NJ bill, A469 (former A1730), sponsored by NJ Speaker Pro Temp, Jerry Green, attempts to detail certain state protections for owner-members of HOAs. Detailed protection is needed as a result of the vague and broad language of the statutes and governing documents that cause 1) unknowledgeable owners who complain to be “blown away” by HOA “officials,” including attorneys, and 2) unnecessary law suits just to clarify language that the HOA attorneys know misrepresent legal doctrine.
For example, “attorney-client privilege” is abused to apply to legitimate corporate records that are not attorney work products; and the misleading, contractual “after notice and opportunity to be heard” phrase regarding complaint hearings that short circuits the legitimate due process protections specifying confrontation of witnesses, providing evidence and the questioning of witnesses by an independent tribunal.
Among other things, the bill addresses due process by DCA (Department of Community Affairs) and fair election procedures, another vague and unspecified process in the governing documents. It further takes the proactive step, as I’ve alluded to in my writings on HOAs as a government entity, with the pronouncement that, “Any governing documents of an association not in compliance with this section . . . shall be deemed amended to be in compliance” (C.45:22A-43.c); and “Notwithstanding the provisions of any law to the contrary, a homeowners’ association shall be deemed to have amended its governing documents, including its bylaws” (45:22A-46.e.) (my emphasis).
In addition, additional regulatory powers are granted to DCA, “The Commissioner of Community Affairs shall promulgate any rules and regulations that may be necessary to effectuate the provisions of [this bill]” (C.45:22A-48.b).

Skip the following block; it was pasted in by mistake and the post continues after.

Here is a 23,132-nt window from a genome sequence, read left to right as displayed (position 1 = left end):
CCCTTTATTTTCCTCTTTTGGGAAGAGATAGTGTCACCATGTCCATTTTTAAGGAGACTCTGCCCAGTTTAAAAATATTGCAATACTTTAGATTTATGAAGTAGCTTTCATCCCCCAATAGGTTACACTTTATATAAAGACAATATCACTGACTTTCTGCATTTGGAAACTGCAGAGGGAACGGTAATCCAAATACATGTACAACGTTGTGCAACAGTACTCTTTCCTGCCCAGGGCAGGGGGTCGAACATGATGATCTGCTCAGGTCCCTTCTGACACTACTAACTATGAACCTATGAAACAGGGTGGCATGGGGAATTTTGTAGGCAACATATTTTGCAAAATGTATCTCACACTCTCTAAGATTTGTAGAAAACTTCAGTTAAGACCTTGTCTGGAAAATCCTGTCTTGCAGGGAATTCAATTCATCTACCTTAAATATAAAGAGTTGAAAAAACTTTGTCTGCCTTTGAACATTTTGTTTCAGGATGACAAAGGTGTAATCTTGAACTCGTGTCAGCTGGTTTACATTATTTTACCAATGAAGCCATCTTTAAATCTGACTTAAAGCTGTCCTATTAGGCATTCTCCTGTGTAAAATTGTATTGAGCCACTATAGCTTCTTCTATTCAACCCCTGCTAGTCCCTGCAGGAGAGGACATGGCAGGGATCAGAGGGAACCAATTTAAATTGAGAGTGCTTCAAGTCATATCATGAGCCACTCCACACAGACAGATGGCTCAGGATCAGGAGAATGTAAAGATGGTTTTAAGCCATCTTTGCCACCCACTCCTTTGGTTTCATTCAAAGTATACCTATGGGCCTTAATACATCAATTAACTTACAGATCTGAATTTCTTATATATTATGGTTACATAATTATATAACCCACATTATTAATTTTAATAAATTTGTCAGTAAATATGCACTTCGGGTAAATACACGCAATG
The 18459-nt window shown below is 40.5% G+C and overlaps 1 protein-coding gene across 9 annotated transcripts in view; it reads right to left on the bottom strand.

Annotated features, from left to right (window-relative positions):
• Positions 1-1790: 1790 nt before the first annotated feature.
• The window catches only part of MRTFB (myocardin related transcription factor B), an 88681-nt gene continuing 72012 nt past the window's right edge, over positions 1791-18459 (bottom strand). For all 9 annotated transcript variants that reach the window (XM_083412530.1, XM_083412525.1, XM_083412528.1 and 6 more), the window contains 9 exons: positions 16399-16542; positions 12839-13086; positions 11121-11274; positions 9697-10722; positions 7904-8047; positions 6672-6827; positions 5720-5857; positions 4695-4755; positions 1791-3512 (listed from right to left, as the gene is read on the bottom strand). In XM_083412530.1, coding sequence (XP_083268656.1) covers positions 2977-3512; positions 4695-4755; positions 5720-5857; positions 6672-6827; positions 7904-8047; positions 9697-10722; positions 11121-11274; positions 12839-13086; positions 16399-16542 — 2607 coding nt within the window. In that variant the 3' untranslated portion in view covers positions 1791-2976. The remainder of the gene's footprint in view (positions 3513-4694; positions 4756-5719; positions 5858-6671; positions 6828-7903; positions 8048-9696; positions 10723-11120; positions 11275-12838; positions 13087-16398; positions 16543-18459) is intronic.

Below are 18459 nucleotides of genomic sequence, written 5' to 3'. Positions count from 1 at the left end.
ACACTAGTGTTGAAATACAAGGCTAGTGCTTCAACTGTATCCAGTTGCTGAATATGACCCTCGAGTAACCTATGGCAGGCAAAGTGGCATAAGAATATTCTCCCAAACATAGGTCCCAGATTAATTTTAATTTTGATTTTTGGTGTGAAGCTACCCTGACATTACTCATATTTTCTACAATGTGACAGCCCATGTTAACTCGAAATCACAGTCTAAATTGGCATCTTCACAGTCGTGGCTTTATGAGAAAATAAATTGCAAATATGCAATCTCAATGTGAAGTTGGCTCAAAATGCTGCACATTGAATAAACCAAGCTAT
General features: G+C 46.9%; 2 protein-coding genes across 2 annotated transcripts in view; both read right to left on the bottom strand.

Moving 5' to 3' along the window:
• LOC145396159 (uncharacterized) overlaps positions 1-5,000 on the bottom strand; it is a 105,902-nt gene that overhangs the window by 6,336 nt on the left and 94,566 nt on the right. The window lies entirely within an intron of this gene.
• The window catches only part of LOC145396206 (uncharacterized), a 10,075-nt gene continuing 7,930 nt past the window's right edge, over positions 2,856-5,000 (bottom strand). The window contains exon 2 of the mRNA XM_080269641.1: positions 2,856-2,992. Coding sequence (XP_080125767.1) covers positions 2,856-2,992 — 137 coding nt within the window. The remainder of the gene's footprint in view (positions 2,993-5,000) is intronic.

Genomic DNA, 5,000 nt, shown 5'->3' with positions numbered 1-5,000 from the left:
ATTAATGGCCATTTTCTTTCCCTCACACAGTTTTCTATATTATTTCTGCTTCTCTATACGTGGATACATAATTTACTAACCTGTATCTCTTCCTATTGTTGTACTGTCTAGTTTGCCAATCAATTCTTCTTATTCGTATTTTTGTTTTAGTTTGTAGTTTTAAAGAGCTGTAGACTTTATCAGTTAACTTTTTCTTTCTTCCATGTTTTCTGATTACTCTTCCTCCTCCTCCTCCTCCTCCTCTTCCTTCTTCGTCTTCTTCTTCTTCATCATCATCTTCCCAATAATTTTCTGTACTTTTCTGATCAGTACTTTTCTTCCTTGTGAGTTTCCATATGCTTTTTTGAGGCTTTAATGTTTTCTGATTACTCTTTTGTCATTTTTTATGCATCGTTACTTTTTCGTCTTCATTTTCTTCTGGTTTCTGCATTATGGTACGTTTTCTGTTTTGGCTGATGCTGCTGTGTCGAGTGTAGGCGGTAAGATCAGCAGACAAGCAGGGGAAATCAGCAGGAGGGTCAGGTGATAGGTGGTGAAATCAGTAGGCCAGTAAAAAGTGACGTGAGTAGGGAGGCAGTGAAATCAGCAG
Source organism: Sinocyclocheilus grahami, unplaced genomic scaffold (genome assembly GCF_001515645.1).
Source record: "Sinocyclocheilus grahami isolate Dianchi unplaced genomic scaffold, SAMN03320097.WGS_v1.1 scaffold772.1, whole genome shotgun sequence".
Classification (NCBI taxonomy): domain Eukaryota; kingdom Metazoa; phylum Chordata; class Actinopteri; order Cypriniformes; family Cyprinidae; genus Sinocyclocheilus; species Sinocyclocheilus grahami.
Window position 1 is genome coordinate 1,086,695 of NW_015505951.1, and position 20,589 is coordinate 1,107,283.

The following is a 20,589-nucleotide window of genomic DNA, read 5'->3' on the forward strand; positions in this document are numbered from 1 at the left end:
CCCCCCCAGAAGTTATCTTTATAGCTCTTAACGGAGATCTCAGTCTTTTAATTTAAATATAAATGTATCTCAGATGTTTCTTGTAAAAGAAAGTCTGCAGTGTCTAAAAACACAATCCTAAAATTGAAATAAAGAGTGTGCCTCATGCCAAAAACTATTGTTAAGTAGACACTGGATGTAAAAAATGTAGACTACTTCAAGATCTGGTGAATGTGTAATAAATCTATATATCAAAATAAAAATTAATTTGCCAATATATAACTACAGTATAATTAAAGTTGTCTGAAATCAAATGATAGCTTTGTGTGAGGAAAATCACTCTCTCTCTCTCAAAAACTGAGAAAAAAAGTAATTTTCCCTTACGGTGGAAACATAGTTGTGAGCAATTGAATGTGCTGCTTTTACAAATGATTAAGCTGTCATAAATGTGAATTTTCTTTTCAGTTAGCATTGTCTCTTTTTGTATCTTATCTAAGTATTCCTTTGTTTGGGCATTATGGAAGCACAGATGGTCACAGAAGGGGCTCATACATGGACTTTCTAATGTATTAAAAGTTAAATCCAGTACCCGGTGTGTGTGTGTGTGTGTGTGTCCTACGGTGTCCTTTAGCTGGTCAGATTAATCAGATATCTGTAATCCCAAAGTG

Relevant excerpts from this bill can be read at Excerpts.
Some call it government interference in a democratic society. Others, including yours truly, see it as legitimate police powers of the government to protect its citizens. As stated in this bill in its closing “Statement” (“legislative intent” statement), “This bill clarifies the intent of the Legislature that P.L.1993, c.30 (C.45:22A-43 et seq.) be viewed as an enabling act for homeowners’ associations of non-condominium types of planned real estate developments . . . .” (My emphasis).
In fact, the Planned Community Act states,
“45:22A-22. Public policy
“The Legislature in recognition of the increased popularity of various forms of real estate development in which owners share common facilities . . . deems it necessary in the interest of the public health, safety, and welfare . . . that dispositions in these developments be regulated by the State pursuant to the provisions of this act.
“45:22A-24. Administration of act. 4.
“This act shall be administered by the Division of Housing and Development in the State Department of Community Affairs, hereinafter referred to as the “agency.”
Does NJ law make HOAs an arm of the state, state actors, or an unconstitutional delegation of legislative powers to a private entity?
In short NJ law has created a state regulatory agency and is now proposing to grant it further legitimate authority under its police powers in the “interest of the public health, safety, and welfare.” An “enabling act,” as the statutes are clearly being designated, is required to grant powers and authority to state agencies. State agencies are “arms of the state” subject to the 14th Amendment.
If deemed not, then do the NJ statutes provide sufficient control and oversight of private entities by the legislature? I believe a resoundingly not! A469 attempts to move in this direction, but more is needed.
I argued this issue in regard to HOAs in general in Supreme Court says corporations cannot be used to evade Constitution and Regulatory agency enforcement of HOA violations.